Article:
Collection Night

her voice echoes across Chinatown;
outside, wide-eyed children
make happy faces at their mothers
and the lights in the windows above
Mulberry St.


He is lost again
in thinking.
Our car leans
over the cliff ;
he curses himself
in German
and apologizes.

I remind him
that daydreaming demands
no apology.

does death.


The clouds over these dark mountains—
I will never forget the rain today,
a light mist and the men along the freeway
walking nowhere through winter.

I look out at this wide landscape
with longing;

My heart will remember.
My heart will remember.
My heart will remember.

Forced Removals

this town is plagued with crickets;
biblical, like locusts,
loud, black and screaming
against Dutch-white-African walls.

they need a place to live!
there is a housing shortage!
there are floods! fires!
their forests are gone!

there is a town initiative
to systematically remove
the crickets. the ones that stay
lie on their backs, legs squirming
and helpless, until they die.


Home again
I will vow to you
the stars of my sky,
and you can sign your name
to my bones

once I return.

But here I am wild
as the savannah
and I will roll over this land
like the dark gunmetal clouds
of the Cape coast winter.

Stellenbosch, South Africa

I took a deep breath this morning,
the steamy African air seeping into my dry lungs,
and thought of home—

the soft glow of northern sun
on warm wooden floors and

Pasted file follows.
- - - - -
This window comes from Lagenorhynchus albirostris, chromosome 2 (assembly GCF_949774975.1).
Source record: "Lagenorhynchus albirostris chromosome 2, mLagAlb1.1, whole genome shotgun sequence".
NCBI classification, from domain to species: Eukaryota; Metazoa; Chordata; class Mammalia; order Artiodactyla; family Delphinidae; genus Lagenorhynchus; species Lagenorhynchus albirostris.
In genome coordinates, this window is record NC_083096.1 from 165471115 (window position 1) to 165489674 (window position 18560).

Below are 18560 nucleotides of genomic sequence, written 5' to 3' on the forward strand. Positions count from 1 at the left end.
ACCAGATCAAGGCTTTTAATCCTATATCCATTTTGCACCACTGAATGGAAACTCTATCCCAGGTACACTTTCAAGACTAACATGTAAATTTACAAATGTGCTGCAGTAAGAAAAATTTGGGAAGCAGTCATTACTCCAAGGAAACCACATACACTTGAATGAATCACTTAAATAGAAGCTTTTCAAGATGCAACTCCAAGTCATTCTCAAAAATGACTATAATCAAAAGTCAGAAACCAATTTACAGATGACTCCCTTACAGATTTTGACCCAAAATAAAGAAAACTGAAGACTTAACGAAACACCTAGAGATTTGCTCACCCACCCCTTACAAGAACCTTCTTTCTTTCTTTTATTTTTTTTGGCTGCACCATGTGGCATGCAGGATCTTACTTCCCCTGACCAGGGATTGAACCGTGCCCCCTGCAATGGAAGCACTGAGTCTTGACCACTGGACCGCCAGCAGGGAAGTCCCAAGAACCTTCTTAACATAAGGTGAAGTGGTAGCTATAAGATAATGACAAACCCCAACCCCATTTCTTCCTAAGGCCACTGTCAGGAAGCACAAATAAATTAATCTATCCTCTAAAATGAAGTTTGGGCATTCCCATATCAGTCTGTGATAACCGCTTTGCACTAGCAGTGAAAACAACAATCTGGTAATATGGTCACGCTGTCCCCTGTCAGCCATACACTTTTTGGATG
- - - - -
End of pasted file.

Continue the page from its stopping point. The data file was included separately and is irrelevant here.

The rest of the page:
the musky smell of dried flowers,
burnt coffee, in the kitchen.

This place is like a fun-house mirror,
distorted and frightening; familiar
shapes and colours peering through
swirled, dangerous lines.

and then there is a heart-stop, tight-breath pause;
there is a pull back, a receding into quiet nothing.

I remember the streets of Langa, bustling,
full of barefoot children, round women with
loads on head, babies wrapped on back.

I remember what whiteness felt like
on those black-tar streets. It was a quiet discomfort.
Not the loud shame of this death-white town.

The Workers

The workers sit
blue-uniform hunched
in the canopied back
of the old Toyota bakkie,

their eyes squint
tired and deep
into the five o’clock sun.

In front sits boss,
junior by his side,
lips smiling
and eyes full
with laughter.

They do not bother squinting,
wear sunglasses
and drive only as far
as city centre.

It is too dangerous
behind the mountain’s shadow.

Train Station, Cape Town

Just after a blanket of clouds
creeps its way over Table Mountain
I hear the kaffir kid’s knife click open,
echoing in the Sunday evening stairwell.

Before I can blink, your hand is at his neck,
jugular between your angry fingers.

The blade flashes.

I remember the coloured woman
two weeks ago over lunch,
“This was a beautiful city
during apartheid.”

She is wrong.

I try to find beauty
in his hazy, violent eyes.
I try to find beauty
in this fear.



The horizon here seems
to go on forever,
jagged blue edge of land
cutting deep into white-cloud sky.

The milky way comes into focus above us;

I had forgotten
about the stars.

He remembers standing,
huddled in hundreds,
black night blanket hiding
military skin uniforms
and freedom songs riding
high on African wind.


This is my last night on this land;

The long karoo
spreads out before us
and we sit, perched above it

Guitars strum in circles,
deep man-woman harmony
echoing through the cold blue night.

Winter sets in on this quiet dessert.

You are in my blood—
the drum beating in the moonlight
and the loud beauty of open land;
You are in my soul.

Long Street